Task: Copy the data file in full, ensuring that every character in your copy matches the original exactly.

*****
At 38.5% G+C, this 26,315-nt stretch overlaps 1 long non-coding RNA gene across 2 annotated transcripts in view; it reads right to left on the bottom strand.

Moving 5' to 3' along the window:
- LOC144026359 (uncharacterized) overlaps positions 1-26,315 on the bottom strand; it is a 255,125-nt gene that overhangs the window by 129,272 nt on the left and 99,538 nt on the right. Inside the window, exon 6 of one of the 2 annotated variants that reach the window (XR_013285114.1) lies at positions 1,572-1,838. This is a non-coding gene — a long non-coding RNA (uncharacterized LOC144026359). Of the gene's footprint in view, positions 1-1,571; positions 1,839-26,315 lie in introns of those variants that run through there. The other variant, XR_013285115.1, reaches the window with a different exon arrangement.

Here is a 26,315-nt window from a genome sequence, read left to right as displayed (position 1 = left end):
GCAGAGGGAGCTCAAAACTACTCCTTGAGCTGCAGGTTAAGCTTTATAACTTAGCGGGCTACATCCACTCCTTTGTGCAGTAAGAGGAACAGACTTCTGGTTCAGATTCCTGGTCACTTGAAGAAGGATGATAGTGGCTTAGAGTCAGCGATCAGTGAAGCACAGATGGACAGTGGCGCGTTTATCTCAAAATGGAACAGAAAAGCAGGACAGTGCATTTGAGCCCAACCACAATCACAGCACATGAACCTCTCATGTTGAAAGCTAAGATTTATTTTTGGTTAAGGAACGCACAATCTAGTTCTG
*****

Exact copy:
At 38.5% G+C, this 26,315-nt stretch overlaps 1 long non-coding RNA gene across 2 annotated transcripts in view; it reads right to left on the bottom strand.

Moving 5' to 3' along the window:
- LOC144026359 (uncharacterized) overlaps positions 1-26,315 on the bottom strand; it is a 255,125-nt gene that overhangs the window by 129,272 nt on the left and 99,538 nt on the right. Inside the window, exon 6 of one of the 2 annotated variants that reach the window (XR_013285114.1) lies at positions 1,572-1,838. This is a non-coding gene — a long non-coding RNA (uncharacterized LOC144026359). Of the gene's footprint in view, positions 1-1,571; positions 1,839-26,315 lie in introns of those variants that run through there. The other variant, XR_013285115.1, reaches the window with a different exon arrangement.

Here is a 26,315-nt window from a genome sequence, read left to right as displayed (position 1 = left end):
GCAGAGGGAGCTCAAAACTACTCCTTGAGCTGCAGGTTAAGCTTTATAACTTAGCGGGCTACATCCACTCCTTTGTGCAGTAAGAGGAACAGACTTCTGGTTCAGATTCCTGGTCACTTGAAGAAGGATGATAGTGGCTTAGAGTCAGCGATCAGTGAAGCACAGATGGACAGTGGCGCGTTTATCTCAAAATGGAACAGAAAAGCAGGACAGTGCATTTGAGCCCAACCACAATCACAGCACATGAACCTCTCATGTTGAAAGCTAAGATTTATTTTTGGTTAAGGAACGCACAATCTAGTTCTG